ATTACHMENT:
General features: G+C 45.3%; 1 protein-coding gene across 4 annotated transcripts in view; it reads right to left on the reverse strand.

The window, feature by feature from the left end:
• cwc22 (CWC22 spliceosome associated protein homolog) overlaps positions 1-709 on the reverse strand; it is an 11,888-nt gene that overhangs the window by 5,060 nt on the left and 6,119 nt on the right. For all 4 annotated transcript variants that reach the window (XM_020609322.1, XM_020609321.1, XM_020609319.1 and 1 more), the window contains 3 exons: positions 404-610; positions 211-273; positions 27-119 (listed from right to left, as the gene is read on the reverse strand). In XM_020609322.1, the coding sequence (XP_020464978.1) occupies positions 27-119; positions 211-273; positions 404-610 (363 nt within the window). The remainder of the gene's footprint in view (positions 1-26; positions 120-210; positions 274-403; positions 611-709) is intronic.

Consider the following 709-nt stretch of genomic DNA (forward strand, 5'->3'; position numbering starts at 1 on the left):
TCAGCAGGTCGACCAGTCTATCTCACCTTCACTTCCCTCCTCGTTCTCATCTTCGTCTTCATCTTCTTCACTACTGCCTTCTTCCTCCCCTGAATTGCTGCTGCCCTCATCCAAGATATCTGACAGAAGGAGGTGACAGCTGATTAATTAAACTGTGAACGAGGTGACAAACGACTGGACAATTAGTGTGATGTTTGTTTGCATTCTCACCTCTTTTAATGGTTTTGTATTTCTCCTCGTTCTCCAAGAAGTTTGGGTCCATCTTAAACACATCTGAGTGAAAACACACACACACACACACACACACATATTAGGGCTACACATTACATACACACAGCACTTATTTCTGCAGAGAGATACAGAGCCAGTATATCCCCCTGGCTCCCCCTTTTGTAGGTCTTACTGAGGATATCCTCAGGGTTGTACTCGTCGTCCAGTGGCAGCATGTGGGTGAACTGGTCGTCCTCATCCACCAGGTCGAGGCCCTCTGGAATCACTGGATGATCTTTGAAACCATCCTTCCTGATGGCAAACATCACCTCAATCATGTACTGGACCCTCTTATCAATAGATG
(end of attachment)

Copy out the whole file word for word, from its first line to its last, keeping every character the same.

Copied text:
General features: G+C 45.3%; 1 protein-coding gene across 4 annotated transcripts in view; it reads right to left on the reverse strand.

The window, feature by feature from the left end:
• cwc22 (CWC22 spliceosome associated protein homolog) overlaps positions 1-709 on the reverse strand; it is an 11,888-nt gene that overhangs the window by 5,060 nt on the left and 6,119 nt on the right. For all 4 annotated transcript variants that reach the window (XM_020609322.1, XM_020609321.1, XM_020609319.1 and 1 more), the window contains 3 exons: positions 404-610; positions 211-273; positions 27-119 (listed from right to left, as the gene is read on the reverse strand). In XM_020609322.1, the coding sequence (XP_020464978.1) occupies positions 27-119; positions 211-273; positions 404-610 (363 nt within the window). The remainder of the gene's footprint in view (positions 1-26; positions 120-210; positions 274-403; positions 611-709) is intronic.

Consider the following 709-nt stretch of genomic DNA (forward strand, 5'->3'; position numbering starts at 1 on the left):
TCAGCAGGTCGACCAGTCTATCTCACCTTCACTTCCCTCCTCGTTCTCATCTTCGTCTTCATCTTCTTCACTACTGCCTTCTTCCTCCCCTGAATTGCTGCTGCCCTCATCCAAGATATCTGACAGAAGGAGGTGACAGCTGATTAATTAAACTGTGAACGAGGTGACAAACGACTGGACAATTAGTGTGATGTTTGTTTGCATTCTCACCTCTTTTAATGGTTTTGTATTTCTCCTCGTTCTCCAAGAAGTTTGGGTCCATCTTAAACACATCTGAGTGAAAACACACACACACACACACACACACATATTAGGGCTACACATTACATACACACAGCACTTATTTCTGCAGAGAGATACAGAGCCAGTATATCCCCCTGGCTCCCCCTTTTGTAGGTCTTACTGAGGATATCCTCAGGGTTGTACTCGTCGTCCAGTGGCAGCATGTGGGTGAACTGGTCGTCCTCATCCACCAGGTCGAGGCCCTCTGGAATCACTGGATGATCTTTGAAACCATCCTTCCTGATGGCAAACATCACCTCAATCATGTACTGGACCCTCTTATCAATAGATG